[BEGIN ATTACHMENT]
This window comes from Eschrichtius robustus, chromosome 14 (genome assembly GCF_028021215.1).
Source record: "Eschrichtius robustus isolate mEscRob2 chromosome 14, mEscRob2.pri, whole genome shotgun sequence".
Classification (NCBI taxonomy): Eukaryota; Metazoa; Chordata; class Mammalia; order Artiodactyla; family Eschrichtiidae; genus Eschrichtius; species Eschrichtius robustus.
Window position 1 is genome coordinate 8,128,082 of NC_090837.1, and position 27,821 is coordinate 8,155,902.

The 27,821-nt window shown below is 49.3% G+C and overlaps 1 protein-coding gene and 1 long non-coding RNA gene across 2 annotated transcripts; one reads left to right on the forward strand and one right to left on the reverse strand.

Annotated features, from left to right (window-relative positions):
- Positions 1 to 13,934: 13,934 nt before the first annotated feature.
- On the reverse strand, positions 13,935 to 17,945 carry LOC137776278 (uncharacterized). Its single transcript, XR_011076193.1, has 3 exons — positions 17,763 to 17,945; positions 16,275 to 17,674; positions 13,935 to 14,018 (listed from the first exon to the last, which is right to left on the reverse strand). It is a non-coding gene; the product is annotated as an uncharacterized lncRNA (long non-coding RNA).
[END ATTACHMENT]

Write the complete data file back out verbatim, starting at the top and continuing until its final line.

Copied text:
This window comes from Eschrichtius robustus, chromosome 14 (genome assembly GCF_028021215.1).
Source record: "Eschrichtius robustus isolate mEscRob2 chromosome 14, mEscRob2.pri, whole genome shotgun sequence".
Classification (NCBI taxonomy): Eukaryota; Metazoa; Chordata; class Mammalia; order Artiodactyla; family Eschrichtiidae; genus Eschrichtius; species Eschrichtius robustus.
Window position 1 is genome coordinate 8,128,082 of NC_090837.1, and position 27,821 is coordinate 8,155,902.

The 27,821-nt window shown below is 49.3% G+C and overlaps 1 protein-coding gene and 1 long non-coding RNA gene across 2 annotated transcripts; one reads left to right on the forward strand and one right to left on the reverse strand.

Annotated features, from left to right (window-relative positions):
- Positions 1 to 13,934: 13,934 nt before the first annotated feature.
- On the reverse strand, positions 13,935 to 17,945 carry LOC137776278 (uncharacterized). Its single transcript, XR_011076193.1, has 3 exons — positions 17,763 to 17,945; positions 16,275 to 17,674; positions 13,935 to 14,018 (listed from the first exon to the last, which is right to left on the reverse strand). It is a non-coding gene; the product is annotated as an uncharacterized lncRNA (long non-coding RNA).